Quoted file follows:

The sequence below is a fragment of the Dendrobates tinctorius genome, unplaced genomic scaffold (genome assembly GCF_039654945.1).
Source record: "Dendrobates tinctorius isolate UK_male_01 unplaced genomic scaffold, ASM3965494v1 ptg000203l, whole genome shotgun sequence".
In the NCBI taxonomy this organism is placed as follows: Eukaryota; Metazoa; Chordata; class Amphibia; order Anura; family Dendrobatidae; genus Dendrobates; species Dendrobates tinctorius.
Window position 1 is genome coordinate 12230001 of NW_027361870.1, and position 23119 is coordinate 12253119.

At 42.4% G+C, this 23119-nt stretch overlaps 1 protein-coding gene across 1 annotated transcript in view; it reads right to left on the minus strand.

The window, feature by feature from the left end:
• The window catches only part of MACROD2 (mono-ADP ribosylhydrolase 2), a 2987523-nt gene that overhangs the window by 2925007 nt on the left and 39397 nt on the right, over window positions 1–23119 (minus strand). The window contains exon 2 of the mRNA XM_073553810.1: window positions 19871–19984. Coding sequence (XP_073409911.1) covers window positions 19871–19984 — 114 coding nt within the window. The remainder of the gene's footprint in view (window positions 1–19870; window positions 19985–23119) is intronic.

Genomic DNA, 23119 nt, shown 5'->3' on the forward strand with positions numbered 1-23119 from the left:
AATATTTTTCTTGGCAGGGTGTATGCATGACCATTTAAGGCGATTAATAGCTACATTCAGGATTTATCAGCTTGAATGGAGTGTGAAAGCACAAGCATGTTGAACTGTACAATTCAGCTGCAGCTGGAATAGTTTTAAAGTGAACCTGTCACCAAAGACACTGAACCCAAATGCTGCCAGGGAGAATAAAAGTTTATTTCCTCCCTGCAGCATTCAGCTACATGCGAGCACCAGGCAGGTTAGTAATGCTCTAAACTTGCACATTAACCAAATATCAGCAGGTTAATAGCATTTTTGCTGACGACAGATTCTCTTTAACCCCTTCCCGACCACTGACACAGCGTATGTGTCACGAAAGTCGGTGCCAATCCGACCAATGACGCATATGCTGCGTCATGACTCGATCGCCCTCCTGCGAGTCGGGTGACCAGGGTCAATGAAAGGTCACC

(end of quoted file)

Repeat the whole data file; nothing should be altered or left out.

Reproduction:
The sequence below is a fragment of the Dendrobates tinctorius genome, unplaced genomic scaffold (genome assembly GCF_039654945.1).
Source record: "Dendrobates tinctorius isolate UK_male_01 unplaced genomic scaffold, ASM3965494v1 ptg000203l, whole genome shotgun sequence".
In the NCBI taxonomy this organism is placed as follows: Eukaryota; Metazoa; Chordata; class Amphibia; order Anura; family Dendrobatidae; genus Dendrobates; species Dendrobates tinctorius.
Window position 1 is genome coordinate 12230001 of NW_027361870.1, and position 23119 is coordinate 12253119.

At 42.4% G+C, this 23119-nt stretch overlaps 1 protein-coding gene across 1 annotated transcript in view; it reads right to left on the minus strand.

The window, feature by feature from the left end:
• The window catches only part of MACROD2 (mono-ADP ribosylhydrolase 2), a 2987523-nt gene that overhangs the window by 2925007 nt on the left and 39397 nt on the right, over window positions 1–23119 (minus strand). The window contains exon 2 of the mRNA XM_073553810.1: window positions 19871–19984. Coding sequence (XP_073409911.1) covers window positions 19871–19984 — 114 coding nt within the window. The remainder of the gene's footprint in view (window positions 1–19870; window positions 19985–23119) is intronic.

Genomic DNA, 23119 nt, shown 5'->3' on the forward strand with positions numbered 1-23119 from the left:
AATATTTTTCTTGGCAGGGTGTATGCATGACCATTTAAGGCGATTAATAGCTACATTCAGGATTTATCAGCTTGAATGGAGTGTGAAAGCACAAGCATGTTGAACTGTACAATTCAGCTGCAGCTGGAATAGTTTTAAAGTGAACCTGTCACCAAAGACACTGAACCCAAATGCTGCCAGGGAGAATAAAAGTTTATTTCCTCCCTGCAGCATTCAGCTACATGCGAGCACCAGGCAGGTTAGTAATGCTCTAAACTTGCACATTAACCAAATATCAGCAGGTTAATAGCATTTTTGCTGACGACAGATTCTCTTTAACCCCTTCCCGACCACTGACACAGCGTATGTGTCACGAAAGTCGGTGCCAATCCGACCAATGACGCATATGCTGCGTCATGACTCGATCGCCCTCCTGCGAGTCGGGTGACCAGGGTCAATGAAAGGTCACC